Shooting gold sequins over chroma BG?

Hello Hive,

We have a shooting coming up with talent wearing a shiny, reflective gold sequined dress, and she’ll be put over a stylized CG background. Concerns are of course that we’ll certainly have plenty of roto, but also the green spill that we’ll want matched seamlessly with the gold sequins look.

Seems to me either green or blue screen would have the same issues, and the spill is more concerning at this point than the roto. Any thoughts on another approach, like gray screen (which I’ve never done)?

Thanks in advance.

if you’re gonna be in roto town, you could just color the BG whatever color the CG is gonna be, cos yeah, I think you’re right–it’s not even the spill, just the straight up reflection of the screen that the sequins will pick up (and tint slightly golden).

If clients don’t have an answer for what the BG color is, or if it’s changing, my vote is gray screen.


At this point we’re assuming a black limbo bg, with stylized bokeh particles, glitter, etc. behind and in front of the talent.

My concern about gray screen is that the talent is a lady in her 70’s, presumably with gray or grayish hair. I def don’t want to be in hair roto land, for quality concerns.

I’d go black background in that case if it’s close to what you want to end up with and you’re going to do roto anyway

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Black bg is in discussion too. Concern still is with wispy female hair, which will likely be salt-and-pepper-ish.

I did a shot for a feature film that had this exact situation and I would say it’s far better to shoot against green and have some spill and roto clothes than to have to roto hair/everything else. For my shot, there was very little reflection of the green in the sequins anyway (but it wasn’t a close up)

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Thanks Greg!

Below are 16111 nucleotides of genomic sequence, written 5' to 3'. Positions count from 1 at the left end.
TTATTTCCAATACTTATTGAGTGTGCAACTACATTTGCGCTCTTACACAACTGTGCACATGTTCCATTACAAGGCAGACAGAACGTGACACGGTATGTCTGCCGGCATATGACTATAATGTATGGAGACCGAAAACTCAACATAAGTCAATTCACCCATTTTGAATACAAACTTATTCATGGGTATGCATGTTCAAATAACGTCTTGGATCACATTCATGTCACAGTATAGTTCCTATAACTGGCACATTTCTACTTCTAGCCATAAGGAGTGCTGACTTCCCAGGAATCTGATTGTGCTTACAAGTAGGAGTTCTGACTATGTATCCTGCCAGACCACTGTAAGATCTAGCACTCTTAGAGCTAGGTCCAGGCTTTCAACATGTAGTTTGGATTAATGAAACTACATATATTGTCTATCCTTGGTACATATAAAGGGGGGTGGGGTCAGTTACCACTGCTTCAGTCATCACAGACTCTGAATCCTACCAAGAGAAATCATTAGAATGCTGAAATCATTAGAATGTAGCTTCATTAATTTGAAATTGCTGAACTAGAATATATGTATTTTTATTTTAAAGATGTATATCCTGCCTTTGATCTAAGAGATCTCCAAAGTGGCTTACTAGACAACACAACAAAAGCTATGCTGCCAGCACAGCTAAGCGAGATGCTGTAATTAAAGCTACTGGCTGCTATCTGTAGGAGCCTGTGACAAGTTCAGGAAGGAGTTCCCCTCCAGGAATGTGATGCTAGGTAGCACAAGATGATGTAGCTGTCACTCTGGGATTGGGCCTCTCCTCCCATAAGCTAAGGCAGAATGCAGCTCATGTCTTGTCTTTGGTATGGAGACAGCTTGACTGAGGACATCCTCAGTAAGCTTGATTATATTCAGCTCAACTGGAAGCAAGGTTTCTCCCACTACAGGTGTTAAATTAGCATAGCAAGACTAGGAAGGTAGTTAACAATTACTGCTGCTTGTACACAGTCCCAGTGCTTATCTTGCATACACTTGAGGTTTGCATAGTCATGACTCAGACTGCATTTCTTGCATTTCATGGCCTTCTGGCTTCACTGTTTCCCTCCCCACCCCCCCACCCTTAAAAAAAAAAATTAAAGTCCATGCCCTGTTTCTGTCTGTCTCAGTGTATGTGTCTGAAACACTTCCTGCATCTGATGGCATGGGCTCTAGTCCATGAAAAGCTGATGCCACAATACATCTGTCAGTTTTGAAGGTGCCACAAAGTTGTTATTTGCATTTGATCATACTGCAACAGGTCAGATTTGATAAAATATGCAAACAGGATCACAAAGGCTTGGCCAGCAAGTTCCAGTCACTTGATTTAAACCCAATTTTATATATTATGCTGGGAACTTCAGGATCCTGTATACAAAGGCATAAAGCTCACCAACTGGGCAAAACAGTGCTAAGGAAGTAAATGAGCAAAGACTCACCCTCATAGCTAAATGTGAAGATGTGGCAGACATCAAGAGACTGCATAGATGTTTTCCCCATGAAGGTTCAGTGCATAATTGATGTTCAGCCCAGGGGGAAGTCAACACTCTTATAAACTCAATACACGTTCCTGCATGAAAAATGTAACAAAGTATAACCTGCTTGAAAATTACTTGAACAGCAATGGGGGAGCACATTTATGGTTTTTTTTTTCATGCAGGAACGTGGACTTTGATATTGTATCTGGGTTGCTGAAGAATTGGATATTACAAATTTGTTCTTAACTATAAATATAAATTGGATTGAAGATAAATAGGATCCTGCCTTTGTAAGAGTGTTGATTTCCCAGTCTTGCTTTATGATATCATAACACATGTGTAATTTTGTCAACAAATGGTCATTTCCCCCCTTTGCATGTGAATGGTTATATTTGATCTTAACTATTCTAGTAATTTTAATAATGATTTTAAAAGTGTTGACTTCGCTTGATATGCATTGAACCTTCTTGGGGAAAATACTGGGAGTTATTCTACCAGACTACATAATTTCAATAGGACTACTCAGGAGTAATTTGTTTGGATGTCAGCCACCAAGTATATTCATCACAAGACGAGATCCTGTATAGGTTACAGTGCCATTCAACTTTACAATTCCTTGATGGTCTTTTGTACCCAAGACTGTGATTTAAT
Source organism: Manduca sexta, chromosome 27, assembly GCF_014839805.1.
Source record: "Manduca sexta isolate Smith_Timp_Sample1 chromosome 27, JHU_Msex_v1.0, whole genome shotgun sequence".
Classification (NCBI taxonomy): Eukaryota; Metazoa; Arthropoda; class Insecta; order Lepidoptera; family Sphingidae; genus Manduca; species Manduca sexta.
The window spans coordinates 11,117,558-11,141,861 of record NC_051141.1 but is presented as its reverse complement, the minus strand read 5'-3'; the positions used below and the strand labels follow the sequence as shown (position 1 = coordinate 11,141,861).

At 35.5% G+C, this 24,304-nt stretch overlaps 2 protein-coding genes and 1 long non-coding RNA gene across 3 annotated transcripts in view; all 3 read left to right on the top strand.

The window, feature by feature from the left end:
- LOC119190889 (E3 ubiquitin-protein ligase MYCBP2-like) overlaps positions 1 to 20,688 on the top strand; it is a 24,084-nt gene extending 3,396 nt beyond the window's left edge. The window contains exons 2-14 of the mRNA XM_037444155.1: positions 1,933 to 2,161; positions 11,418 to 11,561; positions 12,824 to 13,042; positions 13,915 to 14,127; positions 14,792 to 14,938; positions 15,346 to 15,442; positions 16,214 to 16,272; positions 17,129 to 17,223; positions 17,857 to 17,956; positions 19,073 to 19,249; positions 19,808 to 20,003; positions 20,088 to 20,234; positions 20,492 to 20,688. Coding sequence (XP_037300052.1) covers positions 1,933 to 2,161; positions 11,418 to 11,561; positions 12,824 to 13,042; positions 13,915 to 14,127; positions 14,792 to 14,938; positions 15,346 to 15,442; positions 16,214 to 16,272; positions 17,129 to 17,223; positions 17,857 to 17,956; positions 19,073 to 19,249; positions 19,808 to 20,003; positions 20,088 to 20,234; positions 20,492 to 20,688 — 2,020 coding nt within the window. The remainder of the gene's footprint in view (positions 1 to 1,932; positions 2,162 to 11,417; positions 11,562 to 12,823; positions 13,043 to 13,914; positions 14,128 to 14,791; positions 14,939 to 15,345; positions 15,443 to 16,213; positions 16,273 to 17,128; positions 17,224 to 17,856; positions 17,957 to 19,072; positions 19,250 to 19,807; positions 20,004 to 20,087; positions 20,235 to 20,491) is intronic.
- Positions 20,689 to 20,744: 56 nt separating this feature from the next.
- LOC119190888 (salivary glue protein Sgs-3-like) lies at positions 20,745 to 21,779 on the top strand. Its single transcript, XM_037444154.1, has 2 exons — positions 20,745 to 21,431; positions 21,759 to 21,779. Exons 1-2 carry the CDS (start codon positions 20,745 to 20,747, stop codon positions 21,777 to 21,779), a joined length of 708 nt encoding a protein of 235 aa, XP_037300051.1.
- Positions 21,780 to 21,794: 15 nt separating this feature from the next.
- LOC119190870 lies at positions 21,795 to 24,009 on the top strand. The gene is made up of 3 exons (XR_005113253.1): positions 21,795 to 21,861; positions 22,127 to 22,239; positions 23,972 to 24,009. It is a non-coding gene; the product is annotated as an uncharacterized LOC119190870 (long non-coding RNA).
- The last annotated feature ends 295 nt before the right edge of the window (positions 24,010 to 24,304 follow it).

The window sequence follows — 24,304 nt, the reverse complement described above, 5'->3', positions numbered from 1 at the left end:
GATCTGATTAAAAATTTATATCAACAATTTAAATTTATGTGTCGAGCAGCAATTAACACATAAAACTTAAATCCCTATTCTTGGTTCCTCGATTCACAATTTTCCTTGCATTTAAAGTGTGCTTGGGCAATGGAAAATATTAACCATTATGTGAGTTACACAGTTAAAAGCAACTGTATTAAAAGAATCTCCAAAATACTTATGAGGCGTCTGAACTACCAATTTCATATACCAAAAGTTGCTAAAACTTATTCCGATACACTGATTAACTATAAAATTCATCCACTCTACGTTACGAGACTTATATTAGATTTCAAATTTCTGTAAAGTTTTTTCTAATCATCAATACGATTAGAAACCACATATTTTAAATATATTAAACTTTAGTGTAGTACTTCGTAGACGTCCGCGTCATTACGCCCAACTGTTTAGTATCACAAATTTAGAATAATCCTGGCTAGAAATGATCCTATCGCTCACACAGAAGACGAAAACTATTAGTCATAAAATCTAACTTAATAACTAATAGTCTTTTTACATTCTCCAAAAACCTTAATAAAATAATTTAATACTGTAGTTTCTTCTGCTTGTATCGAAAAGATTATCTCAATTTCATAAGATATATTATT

*One thing to note is that we’ll be on a very small stage – so getting green far away from the talent will not be an option. So heavy spill is kind of assumed.

How long is the shot/how many shots? I just had a full human target hundreds of frames, 800fps roto with tons of hair detail for under 1000 bucks.

Mr. McEntee! It’ll likely be one long :30 shot, dollying in from wide to closeup.

Are you suggesting that the hit in quality would be less with rotoed hair, than with dealing with spill? That’s really the big question.

I’ve never been very happy with roto on wispy hair, but I suppose it’s possible…

How about shooting with magenta sequins instead of gold… Complementary color that will show less spill and can be colorwarped to gold.

I’ve found that with sequins, greenscreen is pretty useless, not just because of the spill, but with the thousands of flashing reflections. Might as well just go black. Some backlight on the hair might make it stand out a bit more for keying. If not black, then blue since green and gold are so close to one another.

Edit: In fact, the more I think about it the more I would go with blue if you are going to be close on her face and hair.

Is sand-screen still a thing? I hear it’s amazing.

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Something to consider…this isn’t spill, per se…this is the potential for thousands of tiny mirrors reflecting the wrong thing.

I’m still in favor of black BG. If you’re adding stylized particles in front of and behind the talent, the hair (and the rest of the edges) will be very forgiving. The look of the talent will be correct for the environment with no color spill and particles that might disappear near the body will be believable.


And if still want to go chroma, blue rather than green, which is too close to the yellow of gold.

what about the hair

what color is your hair, blonde or black? long or short?

My understanding now is that her hair is long and blonde. So that could help make shooting on black, with a good backlight, more viable.


Thanks everyone for the thoughts & tips here. Waiting for the creative concept to flesh out still, but at this point I’m leaning towards shooting on black.

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We have a shooting coming up with talent wearing a shiny, reflective gold sequined dress, and she’ll be put over a stylized CG background.

It’ll likely be one long :30 shot, dollying in from wide to closeup.

Not to knock the amazing collective post-vfx talent here figuring out a solution! But just curious if virtual production volume stage was ever considered?

Stylized CG background, one talent/prop, reflective component. Not much different than a car product shoot on a volume stage.